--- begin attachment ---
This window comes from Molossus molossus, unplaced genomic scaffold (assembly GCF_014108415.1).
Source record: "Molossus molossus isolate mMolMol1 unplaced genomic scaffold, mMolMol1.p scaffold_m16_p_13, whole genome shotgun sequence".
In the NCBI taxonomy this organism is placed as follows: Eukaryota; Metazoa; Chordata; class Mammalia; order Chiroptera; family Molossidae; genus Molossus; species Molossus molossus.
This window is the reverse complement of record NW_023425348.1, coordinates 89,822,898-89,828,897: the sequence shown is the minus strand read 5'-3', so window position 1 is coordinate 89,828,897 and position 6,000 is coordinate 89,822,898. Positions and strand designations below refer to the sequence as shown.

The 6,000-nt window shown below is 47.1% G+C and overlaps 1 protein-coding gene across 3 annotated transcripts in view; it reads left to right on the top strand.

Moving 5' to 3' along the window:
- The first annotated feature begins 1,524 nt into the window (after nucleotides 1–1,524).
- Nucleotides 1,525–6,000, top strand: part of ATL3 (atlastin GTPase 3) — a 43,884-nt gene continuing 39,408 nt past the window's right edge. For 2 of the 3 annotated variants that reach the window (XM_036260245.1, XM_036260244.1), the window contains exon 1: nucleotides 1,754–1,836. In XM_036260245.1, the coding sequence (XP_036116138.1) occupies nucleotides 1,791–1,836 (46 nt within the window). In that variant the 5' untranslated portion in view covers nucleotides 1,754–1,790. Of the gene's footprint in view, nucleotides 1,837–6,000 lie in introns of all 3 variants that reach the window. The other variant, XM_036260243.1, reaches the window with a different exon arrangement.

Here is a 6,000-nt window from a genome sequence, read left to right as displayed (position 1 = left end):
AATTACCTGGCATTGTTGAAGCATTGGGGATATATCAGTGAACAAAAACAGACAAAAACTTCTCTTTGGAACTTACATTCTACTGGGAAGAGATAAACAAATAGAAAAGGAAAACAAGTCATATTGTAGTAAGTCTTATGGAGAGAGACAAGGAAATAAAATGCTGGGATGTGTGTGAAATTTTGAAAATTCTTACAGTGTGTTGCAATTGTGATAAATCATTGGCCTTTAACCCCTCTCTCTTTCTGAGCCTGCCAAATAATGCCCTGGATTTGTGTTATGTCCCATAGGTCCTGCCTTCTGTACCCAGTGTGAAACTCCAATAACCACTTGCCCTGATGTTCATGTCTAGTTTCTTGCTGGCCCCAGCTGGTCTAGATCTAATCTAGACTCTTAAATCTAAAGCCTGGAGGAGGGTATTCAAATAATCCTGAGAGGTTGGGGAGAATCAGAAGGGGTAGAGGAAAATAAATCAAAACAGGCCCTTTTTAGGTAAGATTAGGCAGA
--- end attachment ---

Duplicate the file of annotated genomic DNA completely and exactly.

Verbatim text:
This window comes from Molossus molossus, unplaced genomic scaffold (assembly GCF_014108415.1).
Source record: "Molossus molossus isolate mMolMol1 unplaced genomic scaffold, mMolMol1.p scaffold_m16_p_13, whole genome shotgun sequence".
In the NCBI taxonomy this organism is placed as follows: Eukaryota; Metazoa; Chordata; class Mammalia; order Chiroptera; family Molossidae; genus Molossus; species Molossus molossus.
This window is the reverse complement of record NW_023425348.1, coordinates 89,822,898-89,828,897: the sequence shown is the minus strand read 5'-3', so window position 1 is coordinate 89,828,897 and position 6,000 is coordinate 89,822,898. Positions and strand designations below refer to the sequence as shown.

The 6,000-nt window shown below is 47.1% G+C and overlaps 1 protein-coding gene across 3 annotated transcripts in view; it reads left to right on the top strand.

Moving 5' to 3' along the window:
- The first annotated feature begins 1,524 nt into the window (after nucleotides 1–1,524).
- Nucleotides 1,525–6,000, top strand: part of ATL3 (atlastin GTPase 3) — a 43,884-nt gene continuing 39,408 nt past the window's right edge. For 2 of the 3 annotated variants that reach the window (XM_036260245.1, XM_036260244.1), the window contains exon 1: nucleotides 1,754–1,836. In XM_036260245.1, the coding sequence (XP_036116138.1) occupies nucleotides 1,791–1,836 (46 nt within the window). In that variant the 5' untranslated portion in view covers nucleotides 1,754–1,790. Of the gene's footprint in view, nucleotides 1,837–6,000 lie in introns of all 3 variants that reach the window. The other variant, XM_036260243.1, reaches the window with a different exon arrangement.

Here is a 6,000-nt window from a genome sequence, read left to right as displayed (position 1 = left end):
AATTACCTGGCATTGTTGAAGCATTGGGGATATATCAGTGAACAAAAACAGACAAAAACTTCTCTTTGGAACTTACATTCTACTGGGAAGAGATAAACAAATAGAAAAGGAAAACAAGTCATATTGTAGTAAGTCTTATGGAGAGAGACAAGGAAATAAAATGCTGGGATGTGTGTGAAATTTTGAAAATTCTTACAGTGTGTTGCAATTGTGATAAATCATTGGCCTTTAACCCCTCTCTCTTTCTGAGCCTGCCAAATAATGCCCTGGATTTGTGTTATGTCCCATAGGTCCTGCCTTCTGTACCCAGTGTGAAACTCCAATAACCACTTGCCCTGATGTTCATGTCTAGTTTCTTGCTGGCCCCAGCTGGTCTAGATCTAATCTAGACTCTTAAATCTAAAGCCTGGAGGAGGGTATTCAAATAATCCTGAGAGGTTGGGGAGAATCAGAAGGGGTAGAGGAAAATAAATCAAAACAGGCCCTTTTTAGGTAAGATTAGGCAGA